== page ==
Decoding the Mystery: How to Interpret Regression Output in R Like a Champ

rtip

regression

Author

Steven P. Sanderson II, MPH

Published

December 14, 2023

Introduction

Ever run an R regression and stared at the output, feeling like you’re deciphering an ancient scroll? Fear not, fellow data enthusiasts! Today, we’ll crack the code and turn those statistics into meaningful insights.

Let’s grab our trusty R arsenal and set up the scene:

Dataset:mtcars (a classic car dataset in R)

Regression: Linear model with mpg as the dependent variable (miles per gallon) and all other variables as independent variables (predictors)

Step 1: Summon the Stats Gods with “summary()”

First, cast your R spell with summary(lm(mpg ~ ., data = mtcars)). This incantation conjures a table of coefficients, p-values, and other stats. Don’t panic if it looks like a cryptic riddle! We’ll break it down:

model <-lm(mpg ~ ., data = mtcars)summary(model)

Call:
lm(formula = mpg ~ ., data = mtcars)
Residuals:
Min 1Q Median 3Q Max
-3.4506 -1.6044 -0.1196 1.2193 4.6271
Coefficients:
Estimate Std. Error t value Pr(>|t|)
(Intercept) 12.30337 18.71788 0.657 0.5181
cyl -0.11144 1.04502 -0.107 0.9161
disp 0.01334 0.01786 0.747 0.4635
hp -0.02148 0.02177 -0.987 0.3350
drat 0.78711 1.63537 0.481 0.6353
wt -3.71530 1.89441 -1.961 0.0633 .
qsec 0.82104 0.73084 1.123 0.2739
vs 0.31776 2.10451 0.151 0.8814
am 2.52023 2.05665 1.225 0.2340
gear 0.65541 1.49326 0.439 0.6652
carb -0.19942 0.82875 -0.241 0.8122
---
Signif. codes: 0 '***' 0.001 '**' 0.01 '*' 0.05 '.' 0.1 ' ' 1
Residual standard error: 2.65 on 21 degrees of freedom
Multiple R-squared: 0.869, Adjusted R-squared: 0.8066
F-statistic: 13.93 on 10 and 21 DF, p-value: 3.793e-07

Coefficients

These tell you how much, on average, the dependent variable changes for a one-unit increase in the corresponding independent variable (holding other variables constant). For example, a coefficient of 0.05 for cyl means for every one more cylinder, mpg is expected to increase by 0.05 miles per gallon, on average.

model$coefficients

(Intercept) cyl disp hp drat wt
12.30337416 -0.11144048 0.01333524 -0.02148212 0.78711097 -3.71530393
qsec vs am gear carb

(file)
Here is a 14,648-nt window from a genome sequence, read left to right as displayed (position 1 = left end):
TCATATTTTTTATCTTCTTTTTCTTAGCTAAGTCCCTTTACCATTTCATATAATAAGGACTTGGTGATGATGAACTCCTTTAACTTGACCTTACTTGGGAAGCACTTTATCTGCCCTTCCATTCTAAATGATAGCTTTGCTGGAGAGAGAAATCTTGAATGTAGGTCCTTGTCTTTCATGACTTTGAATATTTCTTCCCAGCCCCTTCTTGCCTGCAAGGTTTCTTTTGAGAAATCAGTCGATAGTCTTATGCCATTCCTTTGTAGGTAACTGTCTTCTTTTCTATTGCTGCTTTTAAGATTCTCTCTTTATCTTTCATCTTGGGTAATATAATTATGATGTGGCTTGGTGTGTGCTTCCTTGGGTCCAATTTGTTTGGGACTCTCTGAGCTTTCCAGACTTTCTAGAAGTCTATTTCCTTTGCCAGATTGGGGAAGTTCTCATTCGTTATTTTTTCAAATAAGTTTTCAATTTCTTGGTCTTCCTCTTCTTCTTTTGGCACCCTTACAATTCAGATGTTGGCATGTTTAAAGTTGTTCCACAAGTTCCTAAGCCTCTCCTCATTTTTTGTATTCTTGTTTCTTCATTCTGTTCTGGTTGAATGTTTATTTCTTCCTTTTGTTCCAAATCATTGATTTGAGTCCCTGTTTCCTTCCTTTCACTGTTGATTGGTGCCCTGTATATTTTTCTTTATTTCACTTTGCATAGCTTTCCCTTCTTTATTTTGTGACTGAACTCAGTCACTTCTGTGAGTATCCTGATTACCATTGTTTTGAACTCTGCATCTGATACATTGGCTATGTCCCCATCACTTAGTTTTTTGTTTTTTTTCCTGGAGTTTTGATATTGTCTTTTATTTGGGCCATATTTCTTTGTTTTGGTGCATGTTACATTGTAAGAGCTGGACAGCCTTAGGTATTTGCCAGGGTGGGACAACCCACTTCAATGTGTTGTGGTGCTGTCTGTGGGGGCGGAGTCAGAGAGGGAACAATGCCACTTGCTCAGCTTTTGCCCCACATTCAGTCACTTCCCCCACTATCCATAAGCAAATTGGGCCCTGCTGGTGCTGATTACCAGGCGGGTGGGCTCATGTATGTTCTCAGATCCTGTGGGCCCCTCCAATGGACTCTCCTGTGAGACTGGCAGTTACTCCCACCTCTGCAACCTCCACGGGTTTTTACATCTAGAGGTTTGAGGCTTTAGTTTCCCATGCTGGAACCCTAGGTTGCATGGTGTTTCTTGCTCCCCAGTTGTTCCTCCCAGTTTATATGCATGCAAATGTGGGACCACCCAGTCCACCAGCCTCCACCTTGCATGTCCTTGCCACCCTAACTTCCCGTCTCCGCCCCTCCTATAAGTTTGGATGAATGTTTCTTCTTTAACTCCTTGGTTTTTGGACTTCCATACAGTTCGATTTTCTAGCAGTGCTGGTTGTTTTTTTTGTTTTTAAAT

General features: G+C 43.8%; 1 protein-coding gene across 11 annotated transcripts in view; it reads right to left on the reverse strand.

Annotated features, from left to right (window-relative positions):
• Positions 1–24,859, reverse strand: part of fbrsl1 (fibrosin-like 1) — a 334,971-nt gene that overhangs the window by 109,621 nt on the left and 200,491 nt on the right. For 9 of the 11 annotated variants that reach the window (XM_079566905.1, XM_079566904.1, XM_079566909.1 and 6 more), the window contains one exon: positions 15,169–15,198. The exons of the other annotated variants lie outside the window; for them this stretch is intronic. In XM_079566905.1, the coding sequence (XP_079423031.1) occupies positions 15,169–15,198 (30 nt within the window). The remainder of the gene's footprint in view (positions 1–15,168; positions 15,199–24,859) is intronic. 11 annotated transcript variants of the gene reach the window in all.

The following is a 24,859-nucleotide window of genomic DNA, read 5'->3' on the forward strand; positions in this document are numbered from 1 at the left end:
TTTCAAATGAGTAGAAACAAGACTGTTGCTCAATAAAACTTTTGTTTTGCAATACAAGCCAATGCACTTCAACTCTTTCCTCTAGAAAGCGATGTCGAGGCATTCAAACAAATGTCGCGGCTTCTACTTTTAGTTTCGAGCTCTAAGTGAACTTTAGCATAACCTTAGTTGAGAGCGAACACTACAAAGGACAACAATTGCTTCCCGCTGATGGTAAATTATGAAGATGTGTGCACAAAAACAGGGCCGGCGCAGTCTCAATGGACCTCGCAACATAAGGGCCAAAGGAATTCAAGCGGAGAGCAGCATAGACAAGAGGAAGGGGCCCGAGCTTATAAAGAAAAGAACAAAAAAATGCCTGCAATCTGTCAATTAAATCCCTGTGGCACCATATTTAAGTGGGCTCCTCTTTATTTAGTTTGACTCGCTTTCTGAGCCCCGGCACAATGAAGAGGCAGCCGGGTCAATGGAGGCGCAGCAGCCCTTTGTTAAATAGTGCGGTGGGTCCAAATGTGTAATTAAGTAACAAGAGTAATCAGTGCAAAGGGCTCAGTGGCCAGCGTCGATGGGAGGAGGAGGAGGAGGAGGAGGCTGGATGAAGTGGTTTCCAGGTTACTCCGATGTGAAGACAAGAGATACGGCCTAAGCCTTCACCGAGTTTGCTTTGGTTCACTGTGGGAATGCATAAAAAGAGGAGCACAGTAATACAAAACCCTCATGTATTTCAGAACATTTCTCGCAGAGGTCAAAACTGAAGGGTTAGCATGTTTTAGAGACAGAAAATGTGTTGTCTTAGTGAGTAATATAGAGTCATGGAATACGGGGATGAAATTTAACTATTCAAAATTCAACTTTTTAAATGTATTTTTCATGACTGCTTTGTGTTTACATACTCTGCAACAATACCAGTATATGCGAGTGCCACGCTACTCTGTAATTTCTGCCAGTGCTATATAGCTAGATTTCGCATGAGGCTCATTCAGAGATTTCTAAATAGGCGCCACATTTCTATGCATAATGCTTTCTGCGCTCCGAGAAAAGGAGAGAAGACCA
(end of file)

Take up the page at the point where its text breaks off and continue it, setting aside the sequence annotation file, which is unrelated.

0.82104075 0.31776281 2.52022689 0.65541302 -0.19941925

P-values

These whisper secrets about significance. A p-value less than 0.05 would mean the observed relationship between the variable and mpg is unlikely to be due to chance. The following are the individual p-values for each variable:

summary(model)$coefficients[, 4]

(Intercept) cyl disp hp drat wt
0.51812440 0.91608738 0.46348865 0.33495531 0.63527790 0.06325215
qsec vs am gear carb
0.27394127 0.88142347 0.23398971 0.66520643 0.81217871

Now the overall p-value for the model:

model_p <-function(.model) {# Get p-values fstat <-summary(.model)$fstatistic p <-pf(fstat[1], fstat[2], fstat[3], lower.tail =FALSE)print(p)}model_p(.model = model)

value
3.793152e-07

Step 2: Let’s Talk Turkey - Interpreting the Numbers

Coefficients

Think of them as slopes. A positive coefficient means the dependent variable increases with the independent variable. Negative? The opposite! For example, disp has a negative coefficient, so bigger engines (larger displacement) tend to have lower mpg.

P-values

Imagine a courtroom. A low p-value is like a strong witness, convincing you the relationship between the variables is real. High p-values (like for am!) are like unreliable witnesses, leaving us unsure.

Step 3: Zoom Out - The Bigger Picture

R-squared

This tells you how well the model explains the variation in mpg. A value close to 1 is fantastic, while closer to 0 means the model needs work. In our case, it’s not bad, but there’s room for improvement.

summary(model)$r.squared

[1] 0.8690158

Residuals

These are the differences between the actual mpg values and the model’s predictions. Analyzing them can reveal hidden patterns and model issues.

data.frame(model$residuals)

model.residuals
Mazda RX4 -1.599505761
Mazda RX4 Wag -1.111886079
Datsun 710 -3.450644085
Hornet 4 Drive 0.162595453
Hornet Sportabout 1.006565971
Valiant -2.283039036
Duster 360 -0.086256253
Merc 240D 1.903988115
Merc 230 -1.619089898
Merc 280 0.500970058
Merc 280C -1.391654392
Merc 450SE 2.227837890
Merc 450SL 1.700426404
Merc 450SLC -0.542224699
Cadillac Fleetwood -1.634013415
Lincoln Continental -0.536437711
Chrysler Imperial 4.206370638
Fiat 128 4.627094192
Honda Civic 0.503261089
Toyota Corolla 4.387630904
Toyota Corona -2.143103442
Dodge Challenger -1.443053221
AMC Javelin -2.532181498
Camaro Z28 -0.006021976
Pontiac Firebird 2.508321011
Fiat X1-9 -0.993468693
Porsche 914-2 -0.152953961
Lotus Europa 2.763727417
Ford Pantera L -3.070040803
Ferrari Dino 0.006171846
Maserati Bora 1.058881618
Volvo 142E -2.968267683

Bonus Tip: Visualize the data! Scatter plots and other graphs can make relationships between variables pop.

Remember: Interpreting regression output is an art, not a science. Use your domain knowledge, consider the context, and don’t hesitate to explore further!

So next time you face regression output, channel your inner R wizard and remember:

Coefficients whisper about slopes and changes.

P-values tell tales of significance, true or false.

R-squared unveils the model’s explanatory magic.

Residuals hold hidden clues, waiting to be discovered.

With these tools in your belt, you’ll be interpreting regression output like a pro in no time! Now go forth and conquer the data, fellow R adventurers!

Note: This is just a brief example. For a deeper dive, explore specific diagnostics, model selection techniques, and other advanced topics to truly master the art of regression interpretation.